More posts/story telling to come. Stay tuned and fly safe.
Well I have completed the study questions, spent two days doing distance learning on my Macbook, and yesterday finished the technical ground school for the 747-8F. Today we spent 4 hours in the Integrated Procedures Trainer. It is a mock up of the cockpit with several touch screens making up all the panels and displays. Very expensive software allows us to basically fly the airplane as if it were a full motion simulator or the real aircraft, all while sitting in an office chair. This set up however has no flight controls, so all the training is completed in automatic flight.
I will leave the flying for another post (as we have another day of IPT tomorrow, and my actual first flight in a few weeks. I will keep this post to some of the interesting changes in models from the 747-400 to the 747-8.
The 747-8 falls in the same category as the A380 (the only two passenger jets in this category) based on aircraft dimensions. The 747-8 in fact, is the longest airplane in the world. With it’s increased wingspan and length however, it limits the options for airports we can take the -8 into. Macau for example, a typical alternate for Hong Kong, is only 12 miles away, but it cannot handle the 747-8 on its ramp. We can however use this airport on an emergency basis. Thankfully the 747-8 is nowhere near as restrictive as the A380. As I understand it, we can use Ontario California as an alternate for Los Angeles (only about 50 miles away) whereas the A380 can only use San Francisco, several hundred miles away, costing much more to take the extra fuel to do so.
The first big change in the cockpit of the -8, is the TCAS and Weather Radar. The 400 has one of each, giving valuable information regarding other traffic and thunderstorms. The -8, has two of each. Well, to be accurate, one weather radar can provide two separate displays to each pilot, and two TCAS computers can do the same, giving a much better overall picture of potential threats to the aircraft and crew.
The -8 has triple GPS (only 2 in the 400) allowing us to fly precision, ILS type approaches to airports with GBAS (ground based augmentation system) facilities. These facilities send a correction signal to an airplane, creating and even more precise GPS 3D position, allowing us to land in low cloud/visibility, with both lateral and vertical guidance down to the runway threshold. We can even let the autopilot land of such facilities, a feature that used to be reserved for ILS only.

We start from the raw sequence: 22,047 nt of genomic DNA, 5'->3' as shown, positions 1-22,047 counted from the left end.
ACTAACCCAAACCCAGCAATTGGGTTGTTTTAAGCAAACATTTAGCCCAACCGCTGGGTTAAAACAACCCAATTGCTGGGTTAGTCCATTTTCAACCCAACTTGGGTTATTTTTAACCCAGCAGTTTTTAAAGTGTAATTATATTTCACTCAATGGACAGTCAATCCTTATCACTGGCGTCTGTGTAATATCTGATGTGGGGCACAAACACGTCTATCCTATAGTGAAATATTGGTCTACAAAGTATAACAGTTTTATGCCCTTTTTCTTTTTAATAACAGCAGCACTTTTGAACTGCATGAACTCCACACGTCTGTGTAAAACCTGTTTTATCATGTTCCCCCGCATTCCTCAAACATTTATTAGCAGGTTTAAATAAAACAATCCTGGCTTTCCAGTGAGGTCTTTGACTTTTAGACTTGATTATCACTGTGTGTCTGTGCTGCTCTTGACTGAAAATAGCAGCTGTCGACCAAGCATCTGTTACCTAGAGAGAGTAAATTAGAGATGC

The flight controls of the 747-8 have undergone some upgrades. Through a Yaw Assist program, the -8 can now add spoiler input to help maintain directional control on the runway following an engine failure above 100 kts. An engine failure during takeoff is typically one of the more critical failures, as a runway is only 200 feet wide, and there can be a large direction change as a result of an engine failure. These combine to require pilots to have a quick reaction time in order to keep such a situation under control. Now, we have some help. Thanks Boeing!
The wing of the -8 was redesigned to be a super critical wing. The wing has become so efficient that the service ceiling of the plane had to be reduced from 43,100 feet, to 42,100 feet. This was because during flight testing, the -8 could not execute a rapid descent fast enough from 43,100 to breathable altitudes. The wing just wants to keep flying. It is designed to fly fast and high, and it almost does that too well. (I found this very interesting) The ailerons have an added feature, they droop when flaps are selected to 10 or more. This of course adds lift during takeoff and landing. (The outboard ailerons retract back up during landing while the inboard ailerons remain extended).
The engines of course are noticeably new design from the 400. The GEnx-B-67 have a trademark “chevron” design to the rear cowl, which lower noise emissions substantially I’m told. The -8 engines also have an auto start feature (available on late model 400’s) that protect the engine from potential start faults. The engine is sophisticated enough that it will manage any start fault, and try up to 3 re start attempts, all the while requiring no input from the crew. In flight, the engine will detect a flameout, and apply both ignitors in an an “auto-relight” attempt as well. When I told my sister about this, she asked why the -8 even needs pilots!
One of the biggest changes in the flight deck is the Electronic Checklist. The ECL is something that has existed in the 777 for years, but it now integrated into the newest 747. It is a very nice feature indeed. It makes normal checklists a breeze, with many completed actions (such as arming the speed brakes prior to landing) already checked off when the Descent Checklist is called. It reduces the workload and allows for fewer “oversights” you could say. It also prompts automatically to the next available checklist. Paper checklists have been around for decades, and for the most part, have been with very few faults. The ECL however adds an extra layer of protection in the realm of human error. Of course when non-normal checklists need to be accomplished, the ECL presents the information in a much clearer format, allowing items to be disregarded automatically (based on a simple yes/no question) again reducing the chance of human error (i.e.. continuing to a non applicable checklist).